The organization and its collaborating scientists satellite-tagged six great white sharks, including the first male NANTUCKET, MA--(Marketwired - November 02, 2016) - OCEARCH, a globally recognized nonprofit dedicated to the study and tracking of keystone marine species such as great white sharks, just concluded its 27th research expedition in Nantucket, MA. During the expedition the organization and its collaborating scientists successfully tagged, and sampled six great white sharks. The data collected will help researchers understand the entire North Atlantic white shark population. "More movement data remains the key to a comprehensive understanding of why so many white sharks are there," said Dr. Simon Thorrold, Senior Scientist and Director of the Ocean Life Institute at Woods Hole Oceanographic Institution in Massachusetts. "Understanding where, when, and how the sharks use this area can help us better predict how human activities might be impacting them." After tagging three great white sharks -- Grey Lady, Miss Costa, and Madaket Millie -- within three days of expedition, OCEARCH was on hold for several days due to intense weather conditions. After its weather hold, OCEARCH tagged three more sharks, including two males -- the first ever satellite-tagged in the region. "It's especially exciting that we sampled and tagged our first large males, one of which was sexually mature," said lead scientist Dr. Robert Hueter, Director of the Center for Shark Research at Mote Marine Laboratory. "Once a male shark has been satellite tagged, you can overlap his tracks with the female tracks and begin to understand where they meet, eventually locating the breeding areas." In 2012 and 2013, OCEARCH tagged five mature, female great white sharks in the North Atlantic. Sharks like Lydia and Katharine have connected millions of people to their real-time migratory tracks. Lydia, a mature female, was the first satellite-tagged white shark documented crossing the mid-Atlantic Ridge; and Katharine, an immature female, was also the first great white shark documented entering the Gulf of Mexico. The data gathered from the six newly tagged great white sharks will build on these previous findings. "The six large white sharks sampled and tagged during Expedition Nantucket provide a major leap forward in science in the Northwest Atlantic," Dr. Hueter added. "We more than doubled the sample size of large sharks sampled for the institutions taking part in OCEARCH-supported studies." OCEARCH's mission is to enable data collection by providing collaborating researchers and institutions unprecedented access to mature marine animals. During the Nantucket Expedition, OCEARCH collaborated with scientists from the Center for Shark Research at Mote Marine Laboratory, Woods Hole Oceanographic Institution, University of Massachusetts, Wildlife Conservation Society' New York Aquarium, Adventure Aquarium, University of North Florida, University of South Carolina, Auburn University, College of Charleston, Cape Canaveral Scientific, Georgia Aquarium, and Cape Eleuthera Institute. "Up to 15 different researchers from 12 institutions received biological samples from each animal and are now analyzing results from the blood, mucus, muscle, parasite, genetic, and other samples collected," said Alisa Newton, Head of Aquatic Health at the Wildlife Conservation Society' New York Aquarium. "They will use the results to better define the normal physiology, biology and health of the Atlantic white shark population and, through that, the health of the environment that we share." All sharks were fitted with a satellite transmitter tag, PSAT tag, and an acoustic tag. In combination with the satellite tags, the PSAT tags will allow researchers to reconstruct three-dimensional movements of the white sharks up to six months after deployment. The resulting data will shed light on the interactions between white shark behavior and their physical environment. "Identifying habitat preferences will be an important component of comprehensive conservation strategy for white sharks in the North Atlantic," said Dr. Thorrold. "The fact that the first two male sharks to be satellite-tagged in the Atlantic also got PSAT tags was a real bonus for the expedition, and we are waiting eagerly to see how these tracks differ (or not) from the females tagged in this and previous expeditions." As the sharks' fins break the surface, the satellite tag will transmit their locations. "It's amazing to see that three of the sharks, Madaket Millie, YETI, and Grey Lady, are still in the area while Miss Costa is off the coast of South Carolina, George is off the coast of Virginia, and Cisco is off the coast of Delaware," said Chris Fischer, OCEARCH Founding Chairman and Expedition Leader. "We are learning so much already." Combined with the nine juvenile white sharks OCEARCH tagged during Expedition Montauk, there are now a total of 20 satellite-tagged white sharks of various life stages swimming around the North Atlantic. "The open access satellite data reporting in from these sharks will bring the previously blurry picture of white shark movement patterns into focus in the Atlantic, showing us the areas that are critical for white shark survival," Dr. Hueter said. Anyone and everyone can follow the sharks' movements by accessing the near-real time, free online Global Shark Tracker or by downloading the Global Shark Tracker App available for Apple and Android platforms. About OCEARCH OCEARCH is a recognized world leader in generating critical scientific data related to tracking (telemetry) and biological studies of keystone marine species such as great white and tiger sharks, in conjunction with conservation outreach and education at a measurable global scale. OCEARCH shares real-time migration data through OCEARCH's Global Shark Tracker -- In 2015, OCEARCH open-sourced the data on the Global Shark Tracker to 2.3 million users. OCEARCH also inspires current and future generations of explorers, scientists, and stewards of the ocean through its STEM Learning Program. The free STEM Curriculum, available for grades K-8 and created in partnership with Landry's, Inc. enables students to learn STEM skills while following the real-time data on the movements of their favorite sharks. The researchers OCEARCH supports work aboard the M/V OCEARCH, a 126' Cat-powered vessel equipped with a 75,000 lb. hydraulic research platform, where the ship serves as both mothership and at-sea laboratory. Scientists have approximately 15 minutes of access to live, mature sharks to conduct up to 12 studies. The sharks are measured, tissue and blood samples are collected, and satellite and acoustic transmitters are attached. Over 131 researchers from 69 regional and international institutions have partnered with OCEARCH. About Costa As the leading manufacturer of the world's clearest polarized performance sunglasses, Costa offers superior lens technology and unparalleled fit and durability. Still handcrafted today in Florida, Costa has created the highest quality, best performing sunglasses for outdoor enthusiasts since 1983. For Costa, conservation is all about sustainable fishing. Many fisheries that should be vibrant and healthy are all but devoid of native fish because they have fallen victim to poor fishing practices, unregulated development, lack of watershed protection or all of the above. Costa works with partners around the world to help increase awareness and influence policy so that both the fish and fishermen of tomorrow will have healthy waters to enjoy. Costa encourages others to help in any way they can. About Aurora Flight Sciences Aurora Flight Sciences is a leader in the development and manufacturing of advanced unmanned systems and aerospace vehicles. At the core of the company's DNA is a commitment to the science of autonomous flight; whether that means a fully autonomous drone, or a program that is breaking new ground in the interface between man and machine as relates to flight. Since its founding in 1989, Aurora's unmanned aircraft have supported a number of environmental and educational missions across the globe. From the North Slope in Alaska, to the wilderness in South Africa, Aurora has conducted dozens of successful scientific and philanthropic operations, proving the countless abilities and benefits of unmanned flight. For more information, visit www.aurora.aero.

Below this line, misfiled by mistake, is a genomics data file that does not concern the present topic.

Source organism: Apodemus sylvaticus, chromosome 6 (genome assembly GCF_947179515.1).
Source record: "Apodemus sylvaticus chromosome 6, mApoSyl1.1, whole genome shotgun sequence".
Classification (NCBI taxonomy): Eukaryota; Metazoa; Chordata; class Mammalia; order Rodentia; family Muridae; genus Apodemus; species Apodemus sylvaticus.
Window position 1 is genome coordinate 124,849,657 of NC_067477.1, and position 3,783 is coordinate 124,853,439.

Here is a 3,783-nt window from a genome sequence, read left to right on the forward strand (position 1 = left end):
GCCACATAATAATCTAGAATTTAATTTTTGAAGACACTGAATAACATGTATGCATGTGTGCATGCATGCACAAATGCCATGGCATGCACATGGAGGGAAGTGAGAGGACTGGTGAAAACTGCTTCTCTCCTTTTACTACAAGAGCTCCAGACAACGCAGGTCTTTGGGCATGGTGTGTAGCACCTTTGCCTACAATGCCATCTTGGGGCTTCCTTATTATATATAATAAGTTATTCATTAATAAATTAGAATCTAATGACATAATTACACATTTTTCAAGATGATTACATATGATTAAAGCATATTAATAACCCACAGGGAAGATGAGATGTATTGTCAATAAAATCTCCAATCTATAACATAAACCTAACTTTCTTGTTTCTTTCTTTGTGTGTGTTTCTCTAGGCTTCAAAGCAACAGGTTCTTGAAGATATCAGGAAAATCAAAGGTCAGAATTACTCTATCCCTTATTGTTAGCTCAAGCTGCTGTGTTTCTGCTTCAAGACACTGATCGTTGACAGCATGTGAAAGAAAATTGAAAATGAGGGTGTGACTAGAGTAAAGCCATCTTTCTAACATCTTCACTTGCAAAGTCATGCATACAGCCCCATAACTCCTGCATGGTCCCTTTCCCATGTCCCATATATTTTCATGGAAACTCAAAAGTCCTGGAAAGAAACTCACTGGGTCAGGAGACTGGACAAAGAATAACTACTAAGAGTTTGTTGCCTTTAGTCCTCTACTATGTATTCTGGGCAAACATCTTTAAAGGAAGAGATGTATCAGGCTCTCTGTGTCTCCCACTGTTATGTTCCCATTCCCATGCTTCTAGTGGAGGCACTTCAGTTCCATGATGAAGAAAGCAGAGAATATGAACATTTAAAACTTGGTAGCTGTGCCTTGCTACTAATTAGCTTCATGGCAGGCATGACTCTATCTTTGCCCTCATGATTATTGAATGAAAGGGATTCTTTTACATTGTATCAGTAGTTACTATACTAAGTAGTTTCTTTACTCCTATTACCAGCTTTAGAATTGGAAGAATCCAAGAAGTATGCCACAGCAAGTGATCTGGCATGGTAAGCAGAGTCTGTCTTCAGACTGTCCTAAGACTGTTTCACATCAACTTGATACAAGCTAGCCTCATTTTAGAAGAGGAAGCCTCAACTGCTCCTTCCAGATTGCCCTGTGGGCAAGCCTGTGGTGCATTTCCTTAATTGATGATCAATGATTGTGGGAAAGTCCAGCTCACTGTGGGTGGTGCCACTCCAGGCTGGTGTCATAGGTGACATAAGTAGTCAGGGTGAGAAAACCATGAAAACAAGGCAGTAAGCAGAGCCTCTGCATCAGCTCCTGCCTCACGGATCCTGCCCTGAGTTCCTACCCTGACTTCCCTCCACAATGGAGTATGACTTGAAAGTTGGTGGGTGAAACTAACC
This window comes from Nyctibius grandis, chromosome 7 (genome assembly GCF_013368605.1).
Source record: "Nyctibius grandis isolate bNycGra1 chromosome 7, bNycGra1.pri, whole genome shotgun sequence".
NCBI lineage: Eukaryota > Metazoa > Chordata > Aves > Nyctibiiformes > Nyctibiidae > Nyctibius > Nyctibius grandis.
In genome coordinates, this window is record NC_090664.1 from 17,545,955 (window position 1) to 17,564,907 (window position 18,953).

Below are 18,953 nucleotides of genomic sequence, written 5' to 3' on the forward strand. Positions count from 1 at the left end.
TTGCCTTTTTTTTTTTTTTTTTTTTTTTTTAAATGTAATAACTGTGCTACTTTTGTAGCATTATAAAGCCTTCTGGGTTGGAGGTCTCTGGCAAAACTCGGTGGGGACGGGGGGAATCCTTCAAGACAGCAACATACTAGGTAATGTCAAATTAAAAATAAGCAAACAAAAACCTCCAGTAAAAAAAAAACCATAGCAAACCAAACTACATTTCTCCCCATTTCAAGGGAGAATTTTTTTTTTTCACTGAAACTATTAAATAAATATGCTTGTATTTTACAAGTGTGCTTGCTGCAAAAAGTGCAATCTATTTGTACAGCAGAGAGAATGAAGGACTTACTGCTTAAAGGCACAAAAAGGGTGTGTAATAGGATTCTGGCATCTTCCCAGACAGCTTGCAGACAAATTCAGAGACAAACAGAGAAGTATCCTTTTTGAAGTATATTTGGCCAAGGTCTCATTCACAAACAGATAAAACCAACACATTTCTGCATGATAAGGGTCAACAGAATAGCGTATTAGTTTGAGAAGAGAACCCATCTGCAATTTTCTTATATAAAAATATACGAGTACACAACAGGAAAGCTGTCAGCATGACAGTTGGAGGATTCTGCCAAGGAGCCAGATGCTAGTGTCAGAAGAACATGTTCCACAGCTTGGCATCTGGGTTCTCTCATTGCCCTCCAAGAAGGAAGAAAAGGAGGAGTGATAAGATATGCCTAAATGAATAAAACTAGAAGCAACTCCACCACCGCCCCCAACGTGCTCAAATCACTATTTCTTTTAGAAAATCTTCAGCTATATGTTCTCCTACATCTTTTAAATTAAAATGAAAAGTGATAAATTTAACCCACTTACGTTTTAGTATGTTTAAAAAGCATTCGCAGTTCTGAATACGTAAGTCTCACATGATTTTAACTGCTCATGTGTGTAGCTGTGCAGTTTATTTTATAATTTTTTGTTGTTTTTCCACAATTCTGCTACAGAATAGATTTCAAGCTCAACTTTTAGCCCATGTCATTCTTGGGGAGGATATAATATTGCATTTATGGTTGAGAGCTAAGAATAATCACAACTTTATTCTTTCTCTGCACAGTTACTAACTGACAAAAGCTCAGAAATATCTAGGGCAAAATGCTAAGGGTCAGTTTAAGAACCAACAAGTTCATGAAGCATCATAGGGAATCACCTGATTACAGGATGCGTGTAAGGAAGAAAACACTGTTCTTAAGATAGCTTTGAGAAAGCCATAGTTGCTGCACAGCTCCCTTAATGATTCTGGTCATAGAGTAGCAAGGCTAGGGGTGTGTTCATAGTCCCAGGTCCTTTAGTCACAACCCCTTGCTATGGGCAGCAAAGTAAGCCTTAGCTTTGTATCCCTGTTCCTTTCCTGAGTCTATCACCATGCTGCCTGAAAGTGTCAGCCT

News Article | February 22, 2017